The Commission’s progress report on Serbia was hardly encouraging either. Judicial independence, corruption, organised crime and media freedom are among the EU’s main concerns, problems which are repeated across the region.

But it seems that Serbia and the EU executive have different views on the speed of reform in the country: “We advanced the final lot in reforms, although the last European Commission report doesn’t recognize it in the manner we want it to be recognised”, declared the Serbian diplomat, who doubts his country will make it to the 2025 accession milestone.

North Macedonia and Albania both received a nod from the EU executive to open accession talks and catch up with their northern neighbours. However, Albania seems to be the black sheep of the duo.

Commission recommends opening accession talks with Albania, North Macedonia

The European Commission recommended on Wednesday (29 May) opening accession talks with two Western Balkan countries, Albania and North Macedonia, saying they had “embraced the opportunity and delivered on reforms”. But this will need to be approved by the member states.

“In …

EU diplomats have told EURACTIV that there may be pressure on the Commission to possibly decouple the two and say ‘we do not think that Albania is ready to open negotiations at this stage’, while acknowledging the need to reward “the big strides” North Macedonia has made.

The Netherlands, in particular, is set to give Albania a hard time, and is already seeking to suspend the visa-free regime that the country enjoys, over fears of its mafia moving freely across the EU.

Commission: Suspending visa-free travel for Albanians should not be decided lightly

The European Commission said on Monday (3 June) it would assess a request by the Netherlands to suspend visa-free travel for Albanians, adding that such a decision should not be taken lightly.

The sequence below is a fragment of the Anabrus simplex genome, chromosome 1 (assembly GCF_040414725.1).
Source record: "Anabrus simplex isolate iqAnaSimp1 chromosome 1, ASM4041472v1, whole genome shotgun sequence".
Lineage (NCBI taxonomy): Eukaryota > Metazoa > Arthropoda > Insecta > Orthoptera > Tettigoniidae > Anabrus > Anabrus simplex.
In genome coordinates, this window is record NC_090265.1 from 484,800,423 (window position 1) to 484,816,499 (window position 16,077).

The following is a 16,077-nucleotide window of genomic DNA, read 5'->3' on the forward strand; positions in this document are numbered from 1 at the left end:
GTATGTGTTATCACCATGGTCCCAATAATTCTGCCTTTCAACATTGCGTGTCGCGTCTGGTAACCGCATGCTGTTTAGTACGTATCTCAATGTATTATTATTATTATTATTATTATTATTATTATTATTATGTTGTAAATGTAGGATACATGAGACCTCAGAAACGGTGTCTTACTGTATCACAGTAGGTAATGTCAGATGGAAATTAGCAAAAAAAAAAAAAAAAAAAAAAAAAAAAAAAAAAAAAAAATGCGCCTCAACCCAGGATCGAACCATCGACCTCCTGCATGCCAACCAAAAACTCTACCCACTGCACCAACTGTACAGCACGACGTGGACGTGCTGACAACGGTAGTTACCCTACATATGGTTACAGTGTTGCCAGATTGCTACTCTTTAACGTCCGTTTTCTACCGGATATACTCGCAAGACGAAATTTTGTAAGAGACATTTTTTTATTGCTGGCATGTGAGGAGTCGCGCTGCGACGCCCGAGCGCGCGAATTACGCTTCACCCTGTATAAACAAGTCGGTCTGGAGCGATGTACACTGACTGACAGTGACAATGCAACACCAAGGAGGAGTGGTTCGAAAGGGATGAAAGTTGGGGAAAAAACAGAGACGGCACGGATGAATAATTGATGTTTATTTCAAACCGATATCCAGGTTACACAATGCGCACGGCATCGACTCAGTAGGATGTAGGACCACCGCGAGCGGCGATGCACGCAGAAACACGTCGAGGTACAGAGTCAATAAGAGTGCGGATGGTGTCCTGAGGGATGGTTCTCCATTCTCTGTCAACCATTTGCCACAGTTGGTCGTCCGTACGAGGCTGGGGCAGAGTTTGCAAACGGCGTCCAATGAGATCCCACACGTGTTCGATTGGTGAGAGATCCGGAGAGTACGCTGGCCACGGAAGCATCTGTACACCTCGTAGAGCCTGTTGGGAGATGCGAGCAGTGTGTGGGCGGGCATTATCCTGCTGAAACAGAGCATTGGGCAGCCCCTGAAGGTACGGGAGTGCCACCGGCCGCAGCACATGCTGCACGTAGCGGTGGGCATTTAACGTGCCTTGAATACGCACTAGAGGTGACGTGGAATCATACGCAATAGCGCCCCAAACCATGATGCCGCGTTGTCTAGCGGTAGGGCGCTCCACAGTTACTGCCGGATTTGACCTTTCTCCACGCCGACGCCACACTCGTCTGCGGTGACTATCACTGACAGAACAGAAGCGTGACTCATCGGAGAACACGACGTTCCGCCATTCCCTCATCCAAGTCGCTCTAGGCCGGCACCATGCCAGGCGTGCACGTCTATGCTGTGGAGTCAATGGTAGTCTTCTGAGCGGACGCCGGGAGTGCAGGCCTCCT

Albania has also been tormented for months by street protests and a parliamentary opposition revolting against a socialist government accused of corruption. The political crisis could have a spill-over effect on the Council’s decision expected at the end of June.

“I know the political situation is not good, but there are a lot of young people in Albania who dream of studying and working in the EU. I hope the Council will deliver a positive opinion for us and North Macedonia. Otherwise, people will lose their hope and dream of the EU”, noted Uarda Celami, a counsellor at the Mission of Albania to EU.

Bosnia and Herzegovina, the last to apply for membership in the European club, also acknowledged its internal problems.

The EU has in the past discouraged Bosnia and Herzegovina from tabling a membership application, over doubts whether the three ethnic communities in the country can really commit to living together.

EU accepts Bosnia and Herzegovina’s membership application

The European Union’s 28 member states yesterday (20 September) accepted Bosnia and Herzegovina’s membership application and ordered the Commission to prepare an assessment of the Balkan country’s readiness to join the bloc.

“We had some internal difficulties, but we hope that with some assistance from the  EU we will be able to overcome them and proceed further towards the EU,” Mitar Kujundzić, minister-counsellor in Bosnia’s representation to the EU, told the audience.

The Commission last week published its ‘Avis’, or opinion on Bosnia-Herzegovina’s application, identifying 14 key priorities the country needs to address and providing a roadmap for reforms.

“After the Opinion was published, there are already activities in our country regarding the plan to implement the recommendations”, he said.

[Edited by Georgi Gotev and Zoran Radosavljevic]